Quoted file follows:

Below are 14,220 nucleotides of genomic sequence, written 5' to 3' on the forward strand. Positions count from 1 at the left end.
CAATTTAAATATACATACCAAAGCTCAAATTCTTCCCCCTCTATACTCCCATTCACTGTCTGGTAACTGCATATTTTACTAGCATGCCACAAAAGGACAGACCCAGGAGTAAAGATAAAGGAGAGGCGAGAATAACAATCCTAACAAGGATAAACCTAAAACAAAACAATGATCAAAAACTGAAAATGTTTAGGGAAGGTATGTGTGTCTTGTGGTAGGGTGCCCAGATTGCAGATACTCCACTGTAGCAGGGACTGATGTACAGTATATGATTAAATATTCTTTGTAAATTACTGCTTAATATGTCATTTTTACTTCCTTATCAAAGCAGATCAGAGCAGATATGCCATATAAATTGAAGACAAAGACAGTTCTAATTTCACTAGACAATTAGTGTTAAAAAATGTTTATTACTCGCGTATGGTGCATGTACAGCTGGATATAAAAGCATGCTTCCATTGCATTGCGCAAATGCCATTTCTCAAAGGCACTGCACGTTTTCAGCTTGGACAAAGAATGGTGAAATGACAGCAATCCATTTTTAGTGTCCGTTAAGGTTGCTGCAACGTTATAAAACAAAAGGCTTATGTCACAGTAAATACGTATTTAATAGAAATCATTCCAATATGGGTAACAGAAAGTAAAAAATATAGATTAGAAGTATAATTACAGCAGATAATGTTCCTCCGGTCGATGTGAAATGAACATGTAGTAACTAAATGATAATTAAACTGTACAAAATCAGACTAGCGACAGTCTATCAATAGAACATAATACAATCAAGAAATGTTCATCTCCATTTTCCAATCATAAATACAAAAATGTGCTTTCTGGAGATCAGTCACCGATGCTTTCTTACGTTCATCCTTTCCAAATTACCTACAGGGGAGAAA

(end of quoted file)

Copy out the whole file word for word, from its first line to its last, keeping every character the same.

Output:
Below are 14,220 nucleotides of genomic sequence, written 5' to 3' on the forward strand. Positions count from 1 at the left end.
CAATTTAAATATACATACCAAAGCTCAAATTCTTCCCCCTCTATACTCCCATTCACTGTCTGGTAACTGCATATTTTACTAGCATGCCACAAAAGGACAGACCCAGGAGTAAAGATAAAGGAGAGGCGAGAATAACAATCCTAACAAGGATAAACCTAAAACAAAACAATGATCAAAAACTGAAAATGTTTAGGGAAGGTATGTGTGTCTTGTGGTAGGGTGCCCAGATTGCAGATACTCCACTGTAGCAGGGACTGATGTACAGTATATGATTAAATATTCTTTGTAAATTACTGCTTAATATGTCATTTTTACTTCCTTATCAAAGCAGATCAGAGCAGATATGCCATATAAATTGAAGACAAAGACAGTTCTAATTTCACTAGACAATTAGTGTTAAAAAATGTTTATTACTCGCGTATGGTGCATGTACAGCTGGATATAAAAGCATGCTTCCATTGCATTGCGCAAATGCCATTTCTCAAAGGCACTGCACGTTTTCAGCTTGGACAAAGAATGGTGAAATGACAGCAATCCATTTTTAGTGTCCGTTAAGGTTGCTGCAACGTTATAAAACAAAAGGCTTATGTCACAGTAAATACGTATTTAATAGAAATCATTCCAATATGGGTAACAGAAAGTAAAAAATATAGATTAGAAGTATAATTACAGCAGATAATGTTCCTCCGGTCGATGTGAAATGAACATGTAGTAACTAAATGATAATTAAACTGTACAAAATCAGACTAGCGACAGTCTATCAATAGAACATAATACAATCAAGAAATGTTCATCTCCATTTTCCAATCATAAATACAAAAATGTGCTTTCTGGAGATCAGTCACCGATGCTTTCTTACGTTCATCCTTTCCAAATTACCTACAGGGGAGAAA